Source of Innovation
1: Unexpected Success and Failures
According to Drucker, the best source for successful innovation is from an Unexpected Success or Failure. Exploitation of this requires analysis simply because an unexpected success is a symptom.
For example: A competitor is having unexpected success in a particular market segment. Management must find out why this is happening, asking themselves what it would mean to them if they exploited it.
Unexpected Failures can also lead to other opportunities for innovation as suggested by the following quotation by a former CEO of Johnson and Johnson:“Failure is our most important product.”
R. W. Johnson, Jr., Former CEO, Johnson & Johnson (1954)
As an example, the Ford Motor Company developed a new automobile, the Edsel, in 1957. The auto's design stemmed from extensive market research about customer preferences in appearance and styling, yet the Edsel became a total failure immediately after it was introduced. Barely a soul wanted it.
Instead of blaming the "irrational consumer", Ford's management decided there was something happening that was not in line with general auto-industry assumptions about the reality of consumer behavior. After reinvestigating the market, they discovered a new "lifestyle segment" to which they quickly responded by producing the superbly designed and produced Thunderbird model - one of the greatest successes in US auto history. Will the highly acclaimed innovation, the GM Chevy Volt follow in the footsteps of the Edsel should be interesting to follow?
“You can learn from success, but you have to work at it; It’s a lot easier to learn from failure.” Lewis Lehr, Former CEO – 3M Corporation
Drucker described an incongruity as a discrepancy, a dissonance, between what is and what "ought" to be, or between what is and what everybody assumes it to be. Like the unexpected event, whether success or failure, an incongruity is a symptom of change that has already occurred, or change that can be made to happen.
Incongruity between the Reality of an Industry, and the Assumptions About it
This type of incongruity is characterized by management in an industry having a misconception of the reality of the industry, and therefore makes erroneous assumptions about it, resulting in misdirected efforts. They concentrate on the area where results do not exist, and offer an opportunity for an innovator who can perceive and exploit it.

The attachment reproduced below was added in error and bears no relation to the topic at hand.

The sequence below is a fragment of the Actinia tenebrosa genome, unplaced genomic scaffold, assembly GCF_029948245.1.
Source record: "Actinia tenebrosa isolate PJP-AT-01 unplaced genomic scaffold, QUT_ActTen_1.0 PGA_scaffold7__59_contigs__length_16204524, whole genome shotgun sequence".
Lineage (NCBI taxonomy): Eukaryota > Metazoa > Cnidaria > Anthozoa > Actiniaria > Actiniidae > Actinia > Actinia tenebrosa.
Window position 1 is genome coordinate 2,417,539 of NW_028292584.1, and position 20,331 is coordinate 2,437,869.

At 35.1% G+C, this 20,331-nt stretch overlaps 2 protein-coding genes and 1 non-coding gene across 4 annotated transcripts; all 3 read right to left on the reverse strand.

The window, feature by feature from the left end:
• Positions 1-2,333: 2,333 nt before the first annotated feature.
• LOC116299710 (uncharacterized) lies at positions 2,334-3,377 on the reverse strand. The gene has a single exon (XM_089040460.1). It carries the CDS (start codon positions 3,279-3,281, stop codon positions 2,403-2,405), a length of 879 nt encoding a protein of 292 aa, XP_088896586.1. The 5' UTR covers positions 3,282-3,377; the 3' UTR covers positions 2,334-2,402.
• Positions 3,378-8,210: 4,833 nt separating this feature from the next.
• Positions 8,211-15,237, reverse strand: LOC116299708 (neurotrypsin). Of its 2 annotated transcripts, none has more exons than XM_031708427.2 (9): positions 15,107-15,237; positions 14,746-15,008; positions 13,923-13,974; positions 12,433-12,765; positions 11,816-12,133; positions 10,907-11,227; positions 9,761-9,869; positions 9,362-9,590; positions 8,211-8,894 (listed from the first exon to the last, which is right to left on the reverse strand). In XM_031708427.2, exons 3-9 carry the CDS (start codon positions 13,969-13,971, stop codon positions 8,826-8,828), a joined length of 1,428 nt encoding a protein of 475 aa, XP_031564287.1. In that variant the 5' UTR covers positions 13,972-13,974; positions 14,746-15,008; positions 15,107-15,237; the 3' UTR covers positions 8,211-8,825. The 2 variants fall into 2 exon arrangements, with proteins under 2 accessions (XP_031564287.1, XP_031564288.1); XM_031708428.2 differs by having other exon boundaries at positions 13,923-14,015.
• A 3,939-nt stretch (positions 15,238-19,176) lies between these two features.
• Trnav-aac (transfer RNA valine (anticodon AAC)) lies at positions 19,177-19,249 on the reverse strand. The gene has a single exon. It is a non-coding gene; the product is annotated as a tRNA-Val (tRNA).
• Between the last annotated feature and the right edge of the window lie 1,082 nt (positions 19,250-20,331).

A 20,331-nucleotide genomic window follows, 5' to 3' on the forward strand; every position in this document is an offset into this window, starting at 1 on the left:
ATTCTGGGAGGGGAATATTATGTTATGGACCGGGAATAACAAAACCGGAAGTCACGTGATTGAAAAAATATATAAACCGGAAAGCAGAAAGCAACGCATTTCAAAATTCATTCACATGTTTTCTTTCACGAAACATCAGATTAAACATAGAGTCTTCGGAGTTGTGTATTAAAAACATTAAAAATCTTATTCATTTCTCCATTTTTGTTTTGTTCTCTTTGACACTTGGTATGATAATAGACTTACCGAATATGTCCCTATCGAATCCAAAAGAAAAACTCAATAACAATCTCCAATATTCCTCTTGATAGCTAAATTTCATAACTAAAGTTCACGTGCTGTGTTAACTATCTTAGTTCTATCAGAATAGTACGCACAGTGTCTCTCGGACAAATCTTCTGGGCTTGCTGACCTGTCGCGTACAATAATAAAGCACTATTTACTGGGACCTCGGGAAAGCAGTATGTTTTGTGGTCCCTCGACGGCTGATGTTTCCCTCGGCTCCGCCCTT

An example of this incongruity existed in the ocean-going freighter industry that was believed to be dying in the 1950s. The major assumption about the industry was that the main expense of the ship was while it was traveling from point A to point B. Considerable efforts were directed at getting faster and more efficient ships, fewer crew members, etc., in order to reduce costs. An innovator concluded that these assumptions about the industry were wrong, and that the major costs were while the ship was idle in port, awaiting cargo unloading and new cargo to be loaded.
The result was the innovation of the cargo container and the roll-on, roll-off ship and the container vessel. Overall costs were reduced by 60 percent, and the industry survived and has grown dramatically ever since. Actually the shipping container was developed by Malcolm McLean in the late 1950s and saw its original application by the government in shipping supplies for the Vietnam War. What assumptions are being made within your industry that may be contributing to this type of incongruity, and how can they be exploited?
Incongruity between Perceived and Actual Customer Values and Expectations
Of all incongruities, this one may be the most common. Producers and suppliers typically misconceive what it is the customer actually buys. They assume that what is "value" to them is equally of "value" to the customer, whose expectations and values are usually different. The customer seldom perceives what...
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